How many times have you heard (or read) this advice – wake up early so that you can do all the tasks at hand. There’s nothing wrong with that advice. It’s actually reeks of good common sense – start early, finish early. The thing is that technique alone won’t work with everyone. Especially not with people who are not morning larks.

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I should know because I was once deluded with the idea that I will be more productive if I get out of bed by 6 a.m. Like most of you Lifehackers, I’m always on the lookout for productivity hacks because I have a lot of things in my plate. I’m working full time as an editor for a news agency, while at the same time tending to my side business as a content marketing strategist. I’m also a travel blogger and oh yeah, I forgot, I also have a life.

I read a lot of productivity books and blogs looking for ways to make the most of my 24 hours. Most stories on productivity stress waking up early. So I did – and I was a major failure in that department – both in waking up early and finishing early.

2. Determine your “peak hours”

Energy management begins with looking for your most productive hours in a day. Getting attuned to your body clock won’t happen instantly but there’s a way around it.

Monitor your working habits for one week and list down the time when you managed to do the most work. Take note also of what you feel during those hours – do you feel energized or lethargic? Monitor this and you will find a pattern later on.

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My experiment with being a morning lark proved that ignoring my body clock and just doing it by disciplining myself to wake up before 8 a.m. will push me to be more productive. I thought that by writing blog posts and other reports in the morning that I would be finished by noon and use my lunch break for a quick gym session. That never happened. I was sleepy, distracted and couldn’t write jack before 10 a.m.

In fact that was one experiment that I shouldn’t have tried because I should know better. After all, I’ve been writing for a living for the last 15 years, and I have observed time and again that I write more –and better – in the afternoon and in evenings after supper. I’m a night owl. I might as well, accept it and work around it.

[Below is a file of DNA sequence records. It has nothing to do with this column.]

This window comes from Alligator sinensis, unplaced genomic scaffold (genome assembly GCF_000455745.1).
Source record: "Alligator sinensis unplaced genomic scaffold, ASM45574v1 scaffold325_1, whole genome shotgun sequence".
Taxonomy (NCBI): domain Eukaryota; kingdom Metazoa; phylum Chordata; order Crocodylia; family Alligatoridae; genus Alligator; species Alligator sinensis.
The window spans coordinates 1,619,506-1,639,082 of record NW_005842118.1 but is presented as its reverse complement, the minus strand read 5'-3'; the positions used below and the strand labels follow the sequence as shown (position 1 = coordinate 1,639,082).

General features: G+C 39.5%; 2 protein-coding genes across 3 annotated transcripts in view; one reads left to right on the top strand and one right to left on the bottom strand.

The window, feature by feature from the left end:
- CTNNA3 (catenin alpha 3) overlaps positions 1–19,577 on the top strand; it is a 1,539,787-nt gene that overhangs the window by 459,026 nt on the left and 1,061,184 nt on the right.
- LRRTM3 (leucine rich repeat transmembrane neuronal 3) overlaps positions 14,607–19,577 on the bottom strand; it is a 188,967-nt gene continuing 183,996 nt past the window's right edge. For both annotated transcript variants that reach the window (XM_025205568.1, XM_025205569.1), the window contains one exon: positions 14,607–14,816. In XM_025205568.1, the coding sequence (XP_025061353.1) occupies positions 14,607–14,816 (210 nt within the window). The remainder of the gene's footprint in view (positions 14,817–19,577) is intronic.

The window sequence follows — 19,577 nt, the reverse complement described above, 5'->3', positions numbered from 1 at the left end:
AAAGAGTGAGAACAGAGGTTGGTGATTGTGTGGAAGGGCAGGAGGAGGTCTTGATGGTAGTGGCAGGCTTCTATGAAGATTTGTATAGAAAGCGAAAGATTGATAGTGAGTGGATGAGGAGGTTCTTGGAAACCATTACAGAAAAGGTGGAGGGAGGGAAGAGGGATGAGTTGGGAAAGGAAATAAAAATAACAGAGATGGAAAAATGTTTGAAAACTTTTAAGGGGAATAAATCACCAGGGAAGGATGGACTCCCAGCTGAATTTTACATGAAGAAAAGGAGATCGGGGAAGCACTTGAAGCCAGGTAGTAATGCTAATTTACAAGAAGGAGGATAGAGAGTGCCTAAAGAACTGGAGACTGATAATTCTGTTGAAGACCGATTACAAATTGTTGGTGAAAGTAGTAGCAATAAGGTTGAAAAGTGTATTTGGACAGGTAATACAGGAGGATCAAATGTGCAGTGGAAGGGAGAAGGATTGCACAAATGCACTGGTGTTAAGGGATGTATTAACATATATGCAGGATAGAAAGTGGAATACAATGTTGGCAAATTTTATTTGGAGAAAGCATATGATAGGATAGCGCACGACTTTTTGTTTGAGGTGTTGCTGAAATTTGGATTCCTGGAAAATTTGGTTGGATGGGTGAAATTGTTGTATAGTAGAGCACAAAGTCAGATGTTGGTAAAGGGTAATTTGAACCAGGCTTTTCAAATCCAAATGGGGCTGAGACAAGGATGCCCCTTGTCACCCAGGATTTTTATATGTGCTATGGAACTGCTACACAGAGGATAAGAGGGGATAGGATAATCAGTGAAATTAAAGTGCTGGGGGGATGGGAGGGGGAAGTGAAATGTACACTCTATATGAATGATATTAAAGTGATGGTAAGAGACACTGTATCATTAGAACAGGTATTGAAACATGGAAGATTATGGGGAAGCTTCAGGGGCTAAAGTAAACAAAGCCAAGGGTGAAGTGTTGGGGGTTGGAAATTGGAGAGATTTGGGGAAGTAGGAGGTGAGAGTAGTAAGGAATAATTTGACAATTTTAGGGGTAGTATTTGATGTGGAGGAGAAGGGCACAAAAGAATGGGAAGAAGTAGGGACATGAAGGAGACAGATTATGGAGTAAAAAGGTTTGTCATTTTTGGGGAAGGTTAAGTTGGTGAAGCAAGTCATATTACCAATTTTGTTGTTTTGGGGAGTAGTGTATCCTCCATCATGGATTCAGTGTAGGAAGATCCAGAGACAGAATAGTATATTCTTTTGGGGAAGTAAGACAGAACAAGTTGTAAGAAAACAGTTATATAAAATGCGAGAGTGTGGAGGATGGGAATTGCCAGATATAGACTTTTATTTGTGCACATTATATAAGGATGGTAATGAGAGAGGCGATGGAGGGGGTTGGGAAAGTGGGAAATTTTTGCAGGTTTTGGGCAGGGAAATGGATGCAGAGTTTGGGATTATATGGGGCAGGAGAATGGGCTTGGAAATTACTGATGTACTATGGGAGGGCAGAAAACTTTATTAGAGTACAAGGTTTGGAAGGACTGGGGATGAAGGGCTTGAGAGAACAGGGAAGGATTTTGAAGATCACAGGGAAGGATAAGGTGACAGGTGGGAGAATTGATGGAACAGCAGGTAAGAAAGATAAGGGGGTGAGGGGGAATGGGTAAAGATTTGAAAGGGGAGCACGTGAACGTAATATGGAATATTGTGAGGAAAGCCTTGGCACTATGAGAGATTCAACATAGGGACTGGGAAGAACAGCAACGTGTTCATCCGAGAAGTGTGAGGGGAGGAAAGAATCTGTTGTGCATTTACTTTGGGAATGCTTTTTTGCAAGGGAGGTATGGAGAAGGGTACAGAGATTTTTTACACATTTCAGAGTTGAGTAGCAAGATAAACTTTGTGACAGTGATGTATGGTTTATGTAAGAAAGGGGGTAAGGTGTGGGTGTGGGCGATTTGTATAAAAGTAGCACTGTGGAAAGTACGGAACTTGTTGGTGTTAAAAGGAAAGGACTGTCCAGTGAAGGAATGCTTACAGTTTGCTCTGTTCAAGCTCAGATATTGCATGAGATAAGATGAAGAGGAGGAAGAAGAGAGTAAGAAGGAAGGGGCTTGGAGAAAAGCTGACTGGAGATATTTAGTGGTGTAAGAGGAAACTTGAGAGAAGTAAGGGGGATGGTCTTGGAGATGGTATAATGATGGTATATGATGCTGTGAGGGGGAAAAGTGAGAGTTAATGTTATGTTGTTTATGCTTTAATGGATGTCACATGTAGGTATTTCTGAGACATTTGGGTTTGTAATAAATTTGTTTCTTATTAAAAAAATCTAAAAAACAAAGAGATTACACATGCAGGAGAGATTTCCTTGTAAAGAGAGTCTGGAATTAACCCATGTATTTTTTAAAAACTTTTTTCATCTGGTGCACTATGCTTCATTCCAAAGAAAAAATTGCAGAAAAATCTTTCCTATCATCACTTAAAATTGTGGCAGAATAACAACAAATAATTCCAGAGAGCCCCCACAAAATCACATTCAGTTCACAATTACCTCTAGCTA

Just recently, I was so fired up by a certain idea that – even if I’m back home tired from work – I took out my netbook, wrote and published a 600-word blog post by 11 p.m. This is a bit extreme and one of my rare outbursts of energy, but it works for me.

3. Block those high-energy hours

Once you have a sense of that high-energy time, you can then mold your schedule so that your other less important tasks will be scheduled either before or after this designated productive time.

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Block them out in your calendar and use the high-energy hours for your high priority tasks – especially those that require more of your mental energy and focus. You also need to use these hours to any task that will bring you closer to you life’s goal.

If you are a morning person, you might want to schedule most business meetings before lunch time as it’s important to keep your mind sharp and focused. But nothing is set in stone. Sometimes you have to sacrifice those productive hours to attend to other personal stuff – like if you or your family members are sick or if you have to attend your son’s graduation.

That said, just remember to keep those productive times on your calendar. You may allow for some exemptions but stick to that schedule as much as possible.

There’s no right or wrong way of using this energy management technique because everything depends on your own personal circumstances. What you need to remember is that you have to accept what works for you – and not what other productivity gurus say you should do.

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Understanding your own body clock is the key to time management. Without it, you end up exhausted chasing a never-ending cycle of tasks and frustrations.

Featured photo credit: Collin Hardy via unsplash.com